The IMF estimated that the economy will fall 3.5%, inflation will be 140% and asked to order tariffs

The IMF estimated that the economy will fall 3.5%, inflation will be 140% and asked to order tariffs
The IMF estimated that the economy will fall 3.5%, inflation will be 140% and asked to order tariffs

The IMF predicted that this year Argentina’s economy will fall 3.5%, while inflation will reach 140% in December. Likewise, he estimated that the “efforts” made by Javier Milei’s government on the fiscal front “must be complemented by continued rationalization” of energy subsidies. After approving the disbursement of US$800 million, he released his staff report and anticipated that Argentina could return to the capital market in 2025.

According to the agency, following increases in electricity and gas rates of an average of 350% and 200%, respectively, in the first quarter of 2024, “the authorities plan to achieve full cost recovery for most users and replace “the current tariff segmentation scheme with one that only supports the basic energy consumption basket of vulnerable households during the second quarter of 2024.”

In a new edition of its staff report, the organization highlighted that, to that end, “detailed reforms have been prepared for the transition to the new scheme. and a new decree has been issued to eliminate price limits that are linked to the salary indexation formula”. Consequently, he pointed out that the adjustment of electricity prices (PEST) and gas prices (PIST) is expected to occur in the coming months after some delays, “while stricter limits on subsidized electricity consumption will be established as necessary.”

“These actions are expected to ensure a 0.7% reduction in the energy sector, a subsidy bill this year and regularize the sector’s finances,” the Monetary Fund report emphasized.

When could the Government take on new debt

The Fund stated that the Government must “continue preparing the ground” for Argentina to return to the international capital market and estimated that it could only be achieved at the end of next year “or before.”

“On the external side, efforts must continue to prepare the ground to regain access to international capital markets. US$1.4 billion of net financing expected to be provided in 2024, from World Bank, Inter-American Development Bank (IDB) and other regional organizations, such as the Development Bank of Latin America and the Caribbean (CAF) and the Development Fund (FONPLATA) who have agreed to provide liquidity support to finance the expansion of social safety net programs,” said the organization in its report released from Washington.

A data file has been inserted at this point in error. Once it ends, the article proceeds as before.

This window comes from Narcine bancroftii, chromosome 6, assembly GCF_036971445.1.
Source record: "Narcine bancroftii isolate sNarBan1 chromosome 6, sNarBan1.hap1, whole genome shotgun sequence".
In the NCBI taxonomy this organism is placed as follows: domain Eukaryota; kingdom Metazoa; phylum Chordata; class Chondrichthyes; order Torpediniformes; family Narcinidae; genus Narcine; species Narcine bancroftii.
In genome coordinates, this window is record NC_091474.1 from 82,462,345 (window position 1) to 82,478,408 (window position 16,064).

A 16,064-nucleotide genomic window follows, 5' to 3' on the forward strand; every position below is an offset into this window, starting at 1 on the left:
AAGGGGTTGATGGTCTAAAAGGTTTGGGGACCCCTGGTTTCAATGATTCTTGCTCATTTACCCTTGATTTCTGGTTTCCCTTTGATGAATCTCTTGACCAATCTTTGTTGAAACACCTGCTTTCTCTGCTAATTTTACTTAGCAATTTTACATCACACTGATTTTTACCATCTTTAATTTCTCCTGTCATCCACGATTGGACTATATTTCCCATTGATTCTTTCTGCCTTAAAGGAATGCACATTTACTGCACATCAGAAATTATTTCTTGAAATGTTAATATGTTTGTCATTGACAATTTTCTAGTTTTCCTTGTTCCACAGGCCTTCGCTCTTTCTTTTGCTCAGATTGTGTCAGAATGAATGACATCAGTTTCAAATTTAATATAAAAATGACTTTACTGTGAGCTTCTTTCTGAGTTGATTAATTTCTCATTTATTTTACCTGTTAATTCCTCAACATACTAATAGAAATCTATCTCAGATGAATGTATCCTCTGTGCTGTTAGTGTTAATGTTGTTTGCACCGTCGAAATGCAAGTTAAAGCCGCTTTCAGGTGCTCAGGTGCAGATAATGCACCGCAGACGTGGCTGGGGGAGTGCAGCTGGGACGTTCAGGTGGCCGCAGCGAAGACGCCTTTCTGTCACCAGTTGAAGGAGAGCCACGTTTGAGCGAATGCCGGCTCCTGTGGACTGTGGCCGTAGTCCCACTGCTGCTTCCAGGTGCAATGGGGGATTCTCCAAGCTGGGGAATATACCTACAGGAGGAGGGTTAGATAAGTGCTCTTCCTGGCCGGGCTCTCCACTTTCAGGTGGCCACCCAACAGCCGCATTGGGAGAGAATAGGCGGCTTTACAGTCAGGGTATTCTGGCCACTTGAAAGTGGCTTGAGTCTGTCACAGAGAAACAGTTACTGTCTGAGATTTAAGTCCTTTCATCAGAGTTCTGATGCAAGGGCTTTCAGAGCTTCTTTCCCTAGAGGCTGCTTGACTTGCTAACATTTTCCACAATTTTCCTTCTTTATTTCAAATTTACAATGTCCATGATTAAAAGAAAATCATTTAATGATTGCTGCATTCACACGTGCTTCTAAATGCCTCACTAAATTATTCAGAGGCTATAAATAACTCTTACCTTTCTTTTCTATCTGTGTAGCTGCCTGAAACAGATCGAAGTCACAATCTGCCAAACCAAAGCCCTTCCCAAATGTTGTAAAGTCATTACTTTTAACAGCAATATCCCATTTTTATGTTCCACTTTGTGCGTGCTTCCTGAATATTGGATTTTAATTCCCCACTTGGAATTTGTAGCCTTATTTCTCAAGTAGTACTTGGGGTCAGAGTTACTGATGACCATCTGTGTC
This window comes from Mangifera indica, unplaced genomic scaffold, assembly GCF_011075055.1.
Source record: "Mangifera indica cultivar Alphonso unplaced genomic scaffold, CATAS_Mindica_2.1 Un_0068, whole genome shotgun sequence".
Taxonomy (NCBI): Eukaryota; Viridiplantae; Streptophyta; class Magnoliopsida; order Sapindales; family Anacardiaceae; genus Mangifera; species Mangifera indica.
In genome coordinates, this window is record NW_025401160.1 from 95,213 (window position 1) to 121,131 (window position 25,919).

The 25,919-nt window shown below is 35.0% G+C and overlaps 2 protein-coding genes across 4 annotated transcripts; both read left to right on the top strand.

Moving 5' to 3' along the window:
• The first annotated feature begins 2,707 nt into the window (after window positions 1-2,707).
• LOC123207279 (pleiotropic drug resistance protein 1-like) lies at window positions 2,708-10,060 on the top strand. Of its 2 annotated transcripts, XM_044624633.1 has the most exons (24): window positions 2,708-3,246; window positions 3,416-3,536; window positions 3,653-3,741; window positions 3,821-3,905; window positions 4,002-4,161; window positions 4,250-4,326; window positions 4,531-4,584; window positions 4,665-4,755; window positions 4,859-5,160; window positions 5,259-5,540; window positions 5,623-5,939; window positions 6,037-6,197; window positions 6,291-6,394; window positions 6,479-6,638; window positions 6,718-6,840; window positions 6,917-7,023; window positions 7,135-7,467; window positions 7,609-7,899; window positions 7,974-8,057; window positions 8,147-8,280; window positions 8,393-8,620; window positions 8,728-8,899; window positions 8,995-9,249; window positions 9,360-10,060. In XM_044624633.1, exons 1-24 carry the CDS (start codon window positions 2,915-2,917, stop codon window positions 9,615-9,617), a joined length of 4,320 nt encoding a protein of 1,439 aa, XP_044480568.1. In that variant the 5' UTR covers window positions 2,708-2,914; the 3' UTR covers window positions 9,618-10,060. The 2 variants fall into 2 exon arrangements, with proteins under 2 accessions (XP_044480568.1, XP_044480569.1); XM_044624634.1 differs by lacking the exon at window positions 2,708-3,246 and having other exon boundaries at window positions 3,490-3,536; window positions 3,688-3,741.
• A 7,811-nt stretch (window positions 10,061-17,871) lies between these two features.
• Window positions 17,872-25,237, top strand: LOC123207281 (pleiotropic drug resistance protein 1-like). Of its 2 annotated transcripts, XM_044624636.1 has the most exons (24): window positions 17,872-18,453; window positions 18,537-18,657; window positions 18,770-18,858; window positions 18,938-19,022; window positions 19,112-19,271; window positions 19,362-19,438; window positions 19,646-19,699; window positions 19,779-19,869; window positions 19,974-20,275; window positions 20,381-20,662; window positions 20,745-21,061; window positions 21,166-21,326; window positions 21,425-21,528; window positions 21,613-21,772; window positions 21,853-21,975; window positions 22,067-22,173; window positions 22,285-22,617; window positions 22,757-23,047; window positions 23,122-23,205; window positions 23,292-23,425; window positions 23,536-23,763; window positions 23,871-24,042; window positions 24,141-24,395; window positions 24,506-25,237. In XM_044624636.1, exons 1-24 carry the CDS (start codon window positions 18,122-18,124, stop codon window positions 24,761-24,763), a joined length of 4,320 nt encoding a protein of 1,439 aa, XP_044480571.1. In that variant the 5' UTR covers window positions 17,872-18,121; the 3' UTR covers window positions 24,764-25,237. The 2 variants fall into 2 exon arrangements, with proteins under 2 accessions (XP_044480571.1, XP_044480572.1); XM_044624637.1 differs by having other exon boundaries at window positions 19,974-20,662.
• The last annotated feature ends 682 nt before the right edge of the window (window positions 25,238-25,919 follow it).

Furthermore, he highlighted that “China’s firm commitments are in place”including to substantially refinance the withdrawn part of the People’s Bank of China (PBOC) swap for US$5 billion, while pointing out that the renewed financing of the hydroelectric dam project in Patagonia “will be in line with the progress of its implementation, as and how the Argentine authorities work to overcome environmental and labor problems.

In this framework, the Monetary Fund predicted that in the coming years, the Argentine authorities “will continue to focus on further reducing fiscal and external expenditures” to re-access international capital markets “by the end of 2025 or earlier, if possiblewith the aim of better managing the large foreign exchange obligations that come due, while avoiding an increase in debt.

Fall in activity and less inflation

Besides, The IMF estimated that the Argentine economy will fall 3.5% this year and that inflation will reach 140% annually in December. Thus, the organization worsened its projection of the country’s economic growth for this year.

“Output will contract by around 3.5% in 2024 (previously 2.75%), although a turnaround in activity is expected during the second half of this year, as production headwinds ease. fiscal consolidation, real wages begin to recover and investment recovers in response to the reforms,” ​​according to the report.

For the IMF, “activity and demand have contracted sharply, although there are early signs that some sectors could be close to bottoming out. Several indicators point towards a possible stabilization of economic activity from April, including improvements in consumer confidence, a rebound in private credit and cement consumption, all in the context of a rebound in agricultural production after last year’s drought.”

In relation to inflation, he estimated that it will continue to decline, ending 2024 at 140% year-on-year and “declining further in the medium term, as demand for pesos recovers from historically low levels.”

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